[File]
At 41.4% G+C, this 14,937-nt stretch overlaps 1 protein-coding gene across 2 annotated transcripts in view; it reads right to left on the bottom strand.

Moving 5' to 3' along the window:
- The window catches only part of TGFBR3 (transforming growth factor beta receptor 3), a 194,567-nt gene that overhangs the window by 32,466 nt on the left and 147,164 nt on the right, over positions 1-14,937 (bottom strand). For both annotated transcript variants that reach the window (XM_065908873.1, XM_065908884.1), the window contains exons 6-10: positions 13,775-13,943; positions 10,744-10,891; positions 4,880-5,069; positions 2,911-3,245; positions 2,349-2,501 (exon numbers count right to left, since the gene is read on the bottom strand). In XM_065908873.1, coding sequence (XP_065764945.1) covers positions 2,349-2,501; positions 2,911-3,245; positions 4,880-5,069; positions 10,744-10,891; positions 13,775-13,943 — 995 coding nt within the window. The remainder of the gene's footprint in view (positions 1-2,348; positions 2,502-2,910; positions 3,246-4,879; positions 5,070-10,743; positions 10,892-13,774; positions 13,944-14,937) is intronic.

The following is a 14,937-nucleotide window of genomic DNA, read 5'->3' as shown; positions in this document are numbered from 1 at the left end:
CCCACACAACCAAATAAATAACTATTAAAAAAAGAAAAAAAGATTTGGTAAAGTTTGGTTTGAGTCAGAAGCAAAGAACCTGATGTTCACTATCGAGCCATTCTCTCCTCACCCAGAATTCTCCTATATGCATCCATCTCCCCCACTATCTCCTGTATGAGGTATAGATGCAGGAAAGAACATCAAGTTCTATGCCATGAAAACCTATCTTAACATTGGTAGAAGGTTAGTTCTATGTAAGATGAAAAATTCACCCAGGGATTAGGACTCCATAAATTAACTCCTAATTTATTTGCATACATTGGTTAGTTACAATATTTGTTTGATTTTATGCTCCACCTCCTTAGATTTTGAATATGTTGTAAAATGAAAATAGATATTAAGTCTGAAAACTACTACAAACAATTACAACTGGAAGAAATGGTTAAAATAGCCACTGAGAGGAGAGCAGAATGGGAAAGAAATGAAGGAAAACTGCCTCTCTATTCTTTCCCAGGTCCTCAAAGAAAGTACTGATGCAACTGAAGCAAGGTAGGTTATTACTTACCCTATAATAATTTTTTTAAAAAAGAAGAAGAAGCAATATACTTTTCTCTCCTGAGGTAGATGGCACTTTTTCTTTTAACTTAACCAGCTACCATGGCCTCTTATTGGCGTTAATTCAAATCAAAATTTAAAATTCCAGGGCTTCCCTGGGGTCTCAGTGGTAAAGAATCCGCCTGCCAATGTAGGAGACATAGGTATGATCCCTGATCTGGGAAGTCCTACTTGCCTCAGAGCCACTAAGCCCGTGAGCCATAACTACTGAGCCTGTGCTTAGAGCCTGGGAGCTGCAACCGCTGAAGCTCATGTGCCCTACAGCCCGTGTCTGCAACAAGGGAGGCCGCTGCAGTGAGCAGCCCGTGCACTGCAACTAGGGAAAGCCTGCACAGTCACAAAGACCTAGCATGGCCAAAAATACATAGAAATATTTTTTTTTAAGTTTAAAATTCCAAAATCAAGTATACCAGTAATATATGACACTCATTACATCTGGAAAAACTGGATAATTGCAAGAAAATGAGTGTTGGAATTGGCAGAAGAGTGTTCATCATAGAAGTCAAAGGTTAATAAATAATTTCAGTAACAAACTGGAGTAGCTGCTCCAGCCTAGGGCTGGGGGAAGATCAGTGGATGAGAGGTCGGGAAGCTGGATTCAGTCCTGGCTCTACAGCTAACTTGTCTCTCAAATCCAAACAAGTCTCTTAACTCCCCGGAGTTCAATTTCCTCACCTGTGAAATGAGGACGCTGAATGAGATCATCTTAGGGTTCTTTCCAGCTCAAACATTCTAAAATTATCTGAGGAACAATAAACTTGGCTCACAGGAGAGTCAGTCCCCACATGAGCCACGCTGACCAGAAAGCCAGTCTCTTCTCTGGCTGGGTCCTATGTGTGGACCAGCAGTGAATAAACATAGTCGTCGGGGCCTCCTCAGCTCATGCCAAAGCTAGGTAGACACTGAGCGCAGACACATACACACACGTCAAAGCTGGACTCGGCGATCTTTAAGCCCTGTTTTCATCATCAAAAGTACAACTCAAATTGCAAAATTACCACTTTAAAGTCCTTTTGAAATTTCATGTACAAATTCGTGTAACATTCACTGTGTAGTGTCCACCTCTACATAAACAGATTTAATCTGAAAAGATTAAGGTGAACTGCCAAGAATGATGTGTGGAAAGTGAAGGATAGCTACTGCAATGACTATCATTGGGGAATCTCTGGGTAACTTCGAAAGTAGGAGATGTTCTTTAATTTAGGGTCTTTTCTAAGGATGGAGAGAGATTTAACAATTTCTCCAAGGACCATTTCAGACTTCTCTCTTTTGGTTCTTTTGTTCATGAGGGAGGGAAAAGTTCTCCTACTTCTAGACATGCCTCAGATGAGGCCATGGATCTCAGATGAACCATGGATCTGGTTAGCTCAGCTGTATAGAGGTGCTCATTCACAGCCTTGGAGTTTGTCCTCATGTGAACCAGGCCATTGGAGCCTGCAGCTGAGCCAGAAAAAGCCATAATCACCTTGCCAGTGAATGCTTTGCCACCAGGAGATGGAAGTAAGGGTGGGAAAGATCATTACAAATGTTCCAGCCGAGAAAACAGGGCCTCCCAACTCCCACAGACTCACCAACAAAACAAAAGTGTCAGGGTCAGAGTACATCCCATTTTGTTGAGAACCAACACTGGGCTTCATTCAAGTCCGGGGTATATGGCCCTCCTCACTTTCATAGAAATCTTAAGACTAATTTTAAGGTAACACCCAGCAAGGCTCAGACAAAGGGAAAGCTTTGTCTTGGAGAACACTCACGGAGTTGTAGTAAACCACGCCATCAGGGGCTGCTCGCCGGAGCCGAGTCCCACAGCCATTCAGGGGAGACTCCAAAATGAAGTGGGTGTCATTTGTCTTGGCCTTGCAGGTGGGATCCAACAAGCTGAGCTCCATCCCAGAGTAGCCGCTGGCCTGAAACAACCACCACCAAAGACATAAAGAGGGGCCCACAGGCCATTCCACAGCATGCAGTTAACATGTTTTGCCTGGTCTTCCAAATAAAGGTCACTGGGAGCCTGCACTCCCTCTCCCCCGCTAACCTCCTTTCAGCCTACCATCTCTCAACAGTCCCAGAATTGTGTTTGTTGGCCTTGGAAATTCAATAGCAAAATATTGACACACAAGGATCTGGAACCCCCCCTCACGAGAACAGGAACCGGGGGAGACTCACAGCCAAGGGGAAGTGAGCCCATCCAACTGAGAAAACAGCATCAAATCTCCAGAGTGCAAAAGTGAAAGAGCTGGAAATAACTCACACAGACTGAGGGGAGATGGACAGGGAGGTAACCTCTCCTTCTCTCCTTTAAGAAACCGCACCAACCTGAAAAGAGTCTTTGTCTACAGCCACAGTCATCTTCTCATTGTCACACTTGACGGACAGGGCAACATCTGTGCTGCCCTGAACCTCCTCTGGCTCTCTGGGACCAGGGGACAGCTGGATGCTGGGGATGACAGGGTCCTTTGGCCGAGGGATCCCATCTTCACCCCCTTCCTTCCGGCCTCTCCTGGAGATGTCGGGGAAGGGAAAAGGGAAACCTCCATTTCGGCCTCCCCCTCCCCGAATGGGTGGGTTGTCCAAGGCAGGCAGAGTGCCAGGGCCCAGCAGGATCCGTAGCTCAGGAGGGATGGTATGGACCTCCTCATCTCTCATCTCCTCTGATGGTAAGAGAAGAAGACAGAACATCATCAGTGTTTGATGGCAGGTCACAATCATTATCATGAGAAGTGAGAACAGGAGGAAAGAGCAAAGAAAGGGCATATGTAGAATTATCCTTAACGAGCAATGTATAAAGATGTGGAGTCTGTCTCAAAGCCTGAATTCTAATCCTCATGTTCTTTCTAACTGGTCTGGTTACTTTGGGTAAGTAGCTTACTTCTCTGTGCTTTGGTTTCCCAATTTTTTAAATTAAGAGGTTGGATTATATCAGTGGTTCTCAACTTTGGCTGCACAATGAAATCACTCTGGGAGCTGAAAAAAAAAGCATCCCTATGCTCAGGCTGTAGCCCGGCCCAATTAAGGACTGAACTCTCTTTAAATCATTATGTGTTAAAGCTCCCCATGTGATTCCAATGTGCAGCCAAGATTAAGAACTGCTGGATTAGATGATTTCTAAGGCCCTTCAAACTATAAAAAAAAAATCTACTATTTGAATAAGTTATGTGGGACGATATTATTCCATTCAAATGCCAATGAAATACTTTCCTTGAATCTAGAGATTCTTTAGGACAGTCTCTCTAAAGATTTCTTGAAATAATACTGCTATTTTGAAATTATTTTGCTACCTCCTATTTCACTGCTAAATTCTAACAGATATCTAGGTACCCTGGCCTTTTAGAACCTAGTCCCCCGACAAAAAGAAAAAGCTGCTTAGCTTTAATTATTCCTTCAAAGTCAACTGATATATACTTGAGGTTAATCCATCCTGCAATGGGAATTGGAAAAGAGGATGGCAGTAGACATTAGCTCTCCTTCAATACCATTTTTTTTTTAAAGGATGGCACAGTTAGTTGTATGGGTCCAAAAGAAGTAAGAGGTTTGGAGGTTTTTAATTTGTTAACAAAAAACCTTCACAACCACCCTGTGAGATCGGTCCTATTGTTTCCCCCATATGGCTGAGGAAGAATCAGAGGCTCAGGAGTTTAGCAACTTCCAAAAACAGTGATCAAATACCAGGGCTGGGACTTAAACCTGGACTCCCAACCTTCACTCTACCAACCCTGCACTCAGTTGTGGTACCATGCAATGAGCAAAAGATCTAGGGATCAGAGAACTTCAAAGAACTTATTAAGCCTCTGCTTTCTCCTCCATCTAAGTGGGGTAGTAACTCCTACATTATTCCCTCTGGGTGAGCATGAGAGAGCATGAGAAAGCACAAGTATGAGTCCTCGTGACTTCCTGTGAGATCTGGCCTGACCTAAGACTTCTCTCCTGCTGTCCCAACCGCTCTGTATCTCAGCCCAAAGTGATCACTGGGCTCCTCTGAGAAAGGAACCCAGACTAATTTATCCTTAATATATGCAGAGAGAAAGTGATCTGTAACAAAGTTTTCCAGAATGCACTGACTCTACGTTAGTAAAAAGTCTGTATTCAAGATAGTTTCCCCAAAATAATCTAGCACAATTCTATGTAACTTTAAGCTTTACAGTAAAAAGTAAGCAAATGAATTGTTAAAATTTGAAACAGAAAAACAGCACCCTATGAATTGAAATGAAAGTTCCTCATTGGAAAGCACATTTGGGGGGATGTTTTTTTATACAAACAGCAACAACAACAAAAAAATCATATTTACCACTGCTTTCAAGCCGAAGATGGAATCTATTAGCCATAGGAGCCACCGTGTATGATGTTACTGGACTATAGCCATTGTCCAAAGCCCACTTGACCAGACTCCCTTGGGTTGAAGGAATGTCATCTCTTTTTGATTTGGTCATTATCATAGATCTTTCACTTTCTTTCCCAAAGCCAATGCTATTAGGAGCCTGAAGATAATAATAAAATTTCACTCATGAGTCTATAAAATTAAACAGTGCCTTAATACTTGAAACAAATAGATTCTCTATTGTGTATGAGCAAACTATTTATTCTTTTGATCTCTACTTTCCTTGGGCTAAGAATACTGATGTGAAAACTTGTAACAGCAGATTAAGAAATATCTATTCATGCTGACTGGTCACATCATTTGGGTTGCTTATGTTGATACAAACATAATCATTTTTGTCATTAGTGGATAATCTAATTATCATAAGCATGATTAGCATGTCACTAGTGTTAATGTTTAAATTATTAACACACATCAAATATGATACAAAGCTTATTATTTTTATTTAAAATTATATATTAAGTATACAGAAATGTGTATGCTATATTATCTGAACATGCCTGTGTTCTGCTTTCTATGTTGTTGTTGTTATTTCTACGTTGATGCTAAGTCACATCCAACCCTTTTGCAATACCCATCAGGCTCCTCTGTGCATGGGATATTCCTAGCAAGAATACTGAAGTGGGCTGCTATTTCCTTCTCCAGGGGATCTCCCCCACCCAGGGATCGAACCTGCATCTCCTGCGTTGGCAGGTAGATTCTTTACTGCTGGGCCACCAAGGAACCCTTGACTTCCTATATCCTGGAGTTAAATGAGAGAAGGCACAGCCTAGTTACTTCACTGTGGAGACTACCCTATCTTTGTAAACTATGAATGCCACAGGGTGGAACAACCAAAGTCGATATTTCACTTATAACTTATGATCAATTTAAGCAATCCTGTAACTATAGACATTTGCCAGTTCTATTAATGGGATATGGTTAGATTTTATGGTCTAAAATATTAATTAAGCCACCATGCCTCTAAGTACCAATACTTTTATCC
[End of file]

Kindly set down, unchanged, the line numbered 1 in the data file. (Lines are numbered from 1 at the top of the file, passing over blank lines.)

At 41.4% G+C, this 14,937-nt stretch overlaps 1 protein-coding gene across 2 annotated transcripts in view; it reads right to left on the bottom strand.